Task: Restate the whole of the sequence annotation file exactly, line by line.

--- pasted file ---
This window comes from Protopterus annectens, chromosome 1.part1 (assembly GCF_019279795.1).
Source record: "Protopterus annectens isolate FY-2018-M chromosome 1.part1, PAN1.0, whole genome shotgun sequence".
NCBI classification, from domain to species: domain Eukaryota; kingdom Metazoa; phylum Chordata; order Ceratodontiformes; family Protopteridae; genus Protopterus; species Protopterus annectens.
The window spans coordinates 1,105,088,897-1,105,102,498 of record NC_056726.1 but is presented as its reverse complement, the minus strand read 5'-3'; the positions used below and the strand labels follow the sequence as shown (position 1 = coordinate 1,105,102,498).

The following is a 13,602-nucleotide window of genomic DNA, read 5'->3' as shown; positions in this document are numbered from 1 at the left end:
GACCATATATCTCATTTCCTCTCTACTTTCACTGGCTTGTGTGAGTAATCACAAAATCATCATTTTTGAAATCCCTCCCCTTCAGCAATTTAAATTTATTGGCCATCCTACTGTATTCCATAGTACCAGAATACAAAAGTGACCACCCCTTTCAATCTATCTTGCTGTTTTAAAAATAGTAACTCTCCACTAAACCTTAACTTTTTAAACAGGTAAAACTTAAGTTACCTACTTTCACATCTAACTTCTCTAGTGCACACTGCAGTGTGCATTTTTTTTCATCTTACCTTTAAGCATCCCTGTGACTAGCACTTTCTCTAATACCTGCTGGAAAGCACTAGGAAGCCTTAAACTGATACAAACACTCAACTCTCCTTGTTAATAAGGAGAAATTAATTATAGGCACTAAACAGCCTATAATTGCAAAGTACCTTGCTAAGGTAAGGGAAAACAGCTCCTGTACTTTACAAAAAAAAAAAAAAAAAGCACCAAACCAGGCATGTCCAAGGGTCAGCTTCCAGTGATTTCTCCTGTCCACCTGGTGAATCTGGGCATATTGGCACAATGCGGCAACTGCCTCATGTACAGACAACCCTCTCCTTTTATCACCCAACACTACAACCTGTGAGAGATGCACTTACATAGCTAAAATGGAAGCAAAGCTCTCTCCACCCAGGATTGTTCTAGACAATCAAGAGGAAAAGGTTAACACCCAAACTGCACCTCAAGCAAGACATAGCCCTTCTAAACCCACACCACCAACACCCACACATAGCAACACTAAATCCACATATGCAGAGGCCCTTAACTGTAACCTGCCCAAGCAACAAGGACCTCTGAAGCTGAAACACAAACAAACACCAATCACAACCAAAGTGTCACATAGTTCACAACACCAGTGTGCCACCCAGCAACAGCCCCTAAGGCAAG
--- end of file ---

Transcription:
This window comes from Protopterus annectens, chromosome 1.part1 (assembly GCF_019279795.1).
Source record: "Protopterus annectens isolate FY-2018-M chromosome 1.part1, PAN1.0, whole genome shotgun sequence".
NCBI classification, from domain to species: domain Eukaryota; kingdom Metazoa; phylum Chordata; order Ceratodontiformes; family Protopteridae; genus Protopterus; species Protopterus annectens.
The window spans coordinates 1,105,088,897-1,105,102,498 of record NC_056726.1 but is presented as its reverse complement, the minus strand read 5'-3'; the positions used below and the strand labels follow the sequence as shown (position 1 = coordinate 1,105,102,498).

The following is a 13,602-nucleotide window of genomic DNA, read 5'->3' as shown; positions in this document are numbered from 1 at the left end:
GACCATATATCTCATTTCCTCTCTACTTTCACTGGCTTGTGTGAGTAATCACAAAATCATCATTTTTGAAATCCCTCCCCTTCAGCAATTTAAATTTATTGGCCATCCTACTGTATTCCATAGTACCAGAATACAAAAGTGACCACCCCTTTCAATCTATCTTGCTGTTTTAAAAATAGTAACTCTCCACTAAACCTTAACTTTTTAAACAGGTAAAACTTAAGTTACCTACTTTCACATCTAACTTCTCTAGTGCACACTGCAGTGTGCATTTTTTTTCATCTTACCTTTAAGCATCCCTGTGACTAGCACTTTCTCTAATACCTGCTGGAAAGCACTAGGAAGCCTTAAACTGATACAAACACTCAACTCTCCTTGTTAATAAGGAGAAATTAATTATAGGCACTAAACAGCCTATAATTGCAAAGTACCTTGCTAAGGTAAGGGAAAACAGCTCCTGTACTTTACAAAAAAAAAAAAAAAAAGCACCAAACCAGGCATGTCCAAGGGTCAGCTTCCAGTGATTTCTCCTGTCCACCTGGTGAATCTGGGCATATTGGCACAATGCGGCAACTGCCTCATGTACAGACAACCCTCTCCTTTTATCACCCAACACTACAACCTGTGAGAGATGCACTTACATAGCTAAAATGGAAGCAAAGCTCTCTCCACCCAGGATTGTTCTAGACAATCAAGAGGAAAAGGTTAACACCCAAACTGCACCTCAAGCAAGACATAGCCCTTCTAAACCCACACCACCAACACCCACACATAGCAACACTAAATCCACATATGCAGAGGCCCTTAACTGTAACCTGCCCAAGCAACAAGGACCTCTGAAGCTGAAACACAAACAAACACCAATCACAACCAAAGTGTCACATAGTTCACAACACCAGTGTGCCACCCAGCAACAGCCCCTAAGGCAAG